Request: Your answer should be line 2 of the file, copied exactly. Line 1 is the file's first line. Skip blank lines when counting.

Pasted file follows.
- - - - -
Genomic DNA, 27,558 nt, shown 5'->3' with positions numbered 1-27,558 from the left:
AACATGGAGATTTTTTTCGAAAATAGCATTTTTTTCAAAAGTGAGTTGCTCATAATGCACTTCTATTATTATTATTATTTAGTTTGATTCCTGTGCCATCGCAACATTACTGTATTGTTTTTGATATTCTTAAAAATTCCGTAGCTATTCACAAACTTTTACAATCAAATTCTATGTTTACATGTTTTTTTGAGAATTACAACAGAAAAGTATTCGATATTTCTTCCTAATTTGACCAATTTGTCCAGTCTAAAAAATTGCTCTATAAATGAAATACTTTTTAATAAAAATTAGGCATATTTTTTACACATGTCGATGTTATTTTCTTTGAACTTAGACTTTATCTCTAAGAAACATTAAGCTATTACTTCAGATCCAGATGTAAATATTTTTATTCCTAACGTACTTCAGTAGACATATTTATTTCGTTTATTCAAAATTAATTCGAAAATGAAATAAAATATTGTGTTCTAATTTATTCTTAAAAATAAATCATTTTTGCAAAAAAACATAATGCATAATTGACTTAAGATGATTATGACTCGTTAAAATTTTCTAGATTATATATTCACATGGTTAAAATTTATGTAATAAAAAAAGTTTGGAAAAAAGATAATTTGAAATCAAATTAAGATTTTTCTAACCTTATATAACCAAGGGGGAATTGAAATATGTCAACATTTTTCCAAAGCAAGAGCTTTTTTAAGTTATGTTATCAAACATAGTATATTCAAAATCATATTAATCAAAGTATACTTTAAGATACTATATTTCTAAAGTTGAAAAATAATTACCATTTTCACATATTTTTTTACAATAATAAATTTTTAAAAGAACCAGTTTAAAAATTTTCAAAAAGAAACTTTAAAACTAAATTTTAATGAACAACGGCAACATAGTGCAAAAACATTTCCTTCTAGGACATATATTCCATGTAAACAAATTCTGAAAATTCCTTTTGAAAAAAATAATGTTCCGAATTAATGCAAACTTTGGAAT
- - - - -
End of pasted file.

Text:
AACATGGAGATTTTTTTCGAAAATAGCATTTTTTTCAAAAGTGAGTTGCTCATAATGCACTTCTATTATTATTATTATTTAGTTTGATTCCTGTGCCATCGCAACATTACTGTATTGTTTTTGATATTCTTAAAAATTCCGTAGCTATTCACAAACTTTTACAATCAAATTCTATGTTTACATGTTTTTTTGAGAATTACAACAGAAAAGTATTCGATATTTCTTCCTAATTTGACCAATTTGTCCAGTCTAAAAAATTGCTCTATAAATGAAATACTTTTTAATAAAAATTAGGCATATTTTTTACACATGTCGATGTTATTTTCTTTGAACTTAGACTTTATCTCTAAGAAACATTAAGCTATTACTTCAGATCCAGATGTAAATATTTTTATTCCTAACGTACTTCAGTAGACATATTTATTTCGTTTATTCAAAATTAATTCGAAAATGAAATAAAATATTGTGTTCTAATTTATTCTTAAAAATAAATCATTTTTGCAAAAAAACATAATGCATAATTGACTTAAGATGATTATGACTCGTTAAAATTTTCTAGATTATATATTCACATGGTTAAAATTTATGTAATAAAAAAAGTTTGGAAAAAAGATAATTTGAAATCAAATTAAGATTTTTCTAACCTTATATAACCAAGGGGGAATTGAAATATGTCAACATTTTTCCAAAGCAAGAGCTTTTTTAAGTTATGTTATCAAACATAGTATATTCAAAATCATATTAATCAAAGTATACTTTAAGATACTATATTTCTAAAGTTGAAAAATAATTACCATTTTCACATATTTTTTTACAATAATAAATTTTTAAAAGAACCAGTTTAAAAATTTTCAAAAAGAAACTTTAAAACTAAATTTTAATGAACAACGGCAACATAGTGCAAAAACATTTCCTTCTAGGACATATATTCCATGTAAACAAATTCTGAAAATTCCTTTTGAAAAAAATAATGTTCCGAATTAATGCAAACTTTGGAAT